Google has Balloons On the Sky of New Zealand

“For every person online, there are two who are not. By the end of the decade, everyone on Earth will be connected"

Google Internet Balloon

Google has unveiled the top-secret Project Loon. The place is Christchurch, New Zealand. The project took 18 months to get completed. Google X is an initiative that has brought Google Glass, Google self-driving cars and now the Project Loon. The mission is called Project Loon and it´s “highly experimental”. Google had a press conference to announce the Project Loon, along with New Zealand´s prime minister, John Key.

The project is very ambitious, the balloons pending on the sky look fragile, almost like if they were going to be blown away by the wind, however, the project is very strong and sustainable and is looking to provide internet to 4.8 billion people around the world.

Google X decided to launch the Project Loon on friendly nations, like New Zealand , otherwise they might have encountered some barriers from hostile countries.

Google balloons have attached equipment and will offer 3G-like speeds to 50 testers in the country. Electronic equipment hangs underneath including radio antennas, a flight computer, an altitude control system and solar panels to power gear.

Each balloon is 15 m (49.2 ft) in diameter, is like the length of a small plane, it will be flying with the help of lifting gases.

Google aims to fly the balloons in the stratosphere over 60, 000 feet above sea level, which is about double the altitude used by commercial aircraft and above controlled airspace.
The balloon will last for about 100 days and it will give access to an area of 40 km in diameter below as they travel in a west-to-east direction.

Richard DeVaul, a chief technical architect at Google, said to BBC, “It´s pretty hard to get the internet to lots of parts of the world”. “Just because in principle you could take a satellite phone to sub-Saharan Africa and get a connection there, it doesn’t mean the people have a cost-effective way of getting online”, as Wired informed.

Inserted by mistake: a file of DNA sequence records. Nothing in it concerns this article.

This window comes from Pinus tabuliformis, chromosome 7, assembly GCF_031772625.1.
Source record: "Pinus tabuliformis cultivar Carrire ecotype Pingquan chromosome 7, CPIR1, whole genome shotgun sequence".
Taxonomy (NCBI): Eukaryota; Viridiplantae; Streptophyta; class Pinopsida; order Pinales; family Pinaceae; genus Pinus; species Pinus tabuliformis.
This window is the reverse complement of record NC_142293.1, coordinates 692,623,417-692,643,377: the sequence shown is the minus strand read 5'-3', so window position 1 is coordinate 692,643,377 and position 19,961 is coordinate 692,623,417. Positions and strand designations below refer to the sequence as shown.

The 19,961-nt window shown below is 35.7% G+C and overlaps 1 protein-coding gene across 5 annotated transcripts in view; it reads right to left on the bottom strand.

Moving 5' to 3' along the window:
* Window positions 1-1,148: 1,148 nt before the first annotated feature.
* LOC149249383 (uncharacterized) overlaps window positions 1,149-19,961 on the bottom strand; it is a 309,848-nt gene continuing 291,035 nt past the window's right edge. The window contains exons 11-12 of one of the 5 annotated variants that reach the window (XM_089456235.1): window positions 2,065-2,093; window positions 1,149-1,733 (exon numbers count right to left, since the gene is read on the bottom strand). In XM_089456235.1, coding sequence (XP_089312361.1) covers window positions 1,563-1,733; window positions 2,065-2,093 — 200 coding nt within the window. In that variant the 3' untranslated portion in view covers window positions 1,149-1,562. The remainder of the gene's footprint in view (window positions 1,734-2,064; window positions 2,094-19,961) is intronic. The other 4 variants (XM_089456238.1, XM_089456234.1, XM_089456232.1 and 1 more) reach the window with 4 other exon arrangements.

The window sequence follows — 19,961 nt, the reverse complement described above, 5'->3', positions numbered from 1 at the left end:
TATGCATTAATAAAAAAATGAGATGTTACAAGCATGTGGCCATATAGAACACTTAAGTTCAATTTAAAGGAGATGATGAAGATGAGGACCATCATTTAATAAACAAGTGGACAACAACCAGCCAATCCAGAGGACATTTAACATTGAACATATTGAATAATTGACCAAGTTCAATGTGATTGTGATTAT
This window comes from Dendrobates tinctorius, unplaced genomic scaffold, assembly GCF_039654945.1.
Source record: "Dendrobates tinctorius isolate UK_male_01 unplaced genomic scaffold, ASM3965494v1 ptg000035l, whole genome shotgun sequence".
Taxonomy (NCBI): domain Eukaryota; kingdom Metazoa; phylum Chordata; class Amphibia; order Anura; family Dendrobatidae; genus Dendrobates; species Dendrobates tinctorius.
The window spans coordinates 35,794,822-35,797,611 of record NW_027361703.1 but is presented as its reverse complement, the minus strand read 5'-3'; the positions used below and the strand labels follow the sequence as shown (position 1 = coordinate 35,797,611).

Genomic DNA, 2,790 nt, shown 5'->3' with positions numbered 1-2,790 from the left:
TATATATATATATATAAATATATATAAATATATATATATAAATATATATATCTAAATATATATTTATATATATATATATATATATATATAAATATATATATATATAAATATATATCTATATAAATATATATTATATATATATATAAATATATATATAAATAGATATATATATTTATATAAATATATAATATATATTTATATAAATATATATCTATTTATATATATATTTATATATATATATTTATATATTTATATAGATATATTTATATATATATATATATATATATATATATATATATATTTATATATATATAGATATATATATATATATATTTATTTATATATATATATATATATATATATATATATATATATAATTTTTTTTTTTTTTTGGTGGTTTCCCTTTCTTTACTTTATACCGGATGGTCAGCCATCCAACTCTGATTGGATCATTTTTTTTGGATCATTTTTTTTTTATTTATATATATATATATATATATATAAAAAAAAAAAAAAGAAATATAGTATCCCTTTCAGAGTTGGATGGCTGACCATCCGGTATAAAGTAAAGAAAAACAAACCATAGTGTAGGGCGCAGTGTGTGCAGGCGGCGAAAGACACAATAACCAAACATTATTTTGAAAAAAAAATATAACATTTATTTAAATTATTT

When the balloon uses all its power starts to descend automatically and it will be recovered by employees in strategy locations.

Google´s Project Loon is going to be working with some special antennas that have been fixed to the homes of people in New Zealand.

The balloons will function with a software that makes adjustments to the balloons altitude taking advantage of the wind. The equipment is dependent on the solar power, and it has to ensure that there is enough solar power to carry through the night.

The Project loon, is a great idea and it will provide internet to almost 5 billion people. Google´s executives said on April on twitter: “For every person online, there are two who are not. By the end of the decade, everyone on Earth will be connected”. The Project loon is substantially good, and opens the world to billions, whom will have access to worldwide news, education online, trending topics, etc; in a sense it will make the world more democratic and informed.

Almost two years ago, the sparkle of the Project Loon started as an initiative of the giant Google Corporation. Rich DeVaul, is an expert in wearable technology. He joined Google and his job was to evaluate and create projects that will sound crazy and “impossible”, at Google X. Astro Teller, who is part of the lab, said “our goal is to kill a project as fast as we can”, they are like the tech-devil´s advocates.

DeVaul started a series of trial runs in California´s Central Valley with a very basic prototype of balloon, at the beginning there were errors and technical failures, but DeVaul couldn´t kill the project and it evolved. In 2012 the project became doable by Google X and the engineer Mike Cassidy joined the project, he organized a team of mapping experts, engineers, ex-military operatives to develop the best routes for the balloons.

Some of the balloons will be located at Lake Tekapo, a beautiful mountain region where Lord of the Rings was filmed

At some point, well crafted balloons were needed and Google X hired Raven Aerostar, a company known for designing weather balloons for NASA.

Google, with time, expects to build reliable links for the people who live in very remote areas. Mike Cassidy, said that the next phase of the project will be to get 300 balloons making a ring, covering the 40th parallel south from New Zealand to Australia, Chile, Uruguay, Paraguay and Argentina.
For inhabitants of Christchurch the balloons will be almost invisible, but for people who know where to look in rural areas they will be easy to see with binoculars.

By: Oskar Guzman
Source: BBC, Wired

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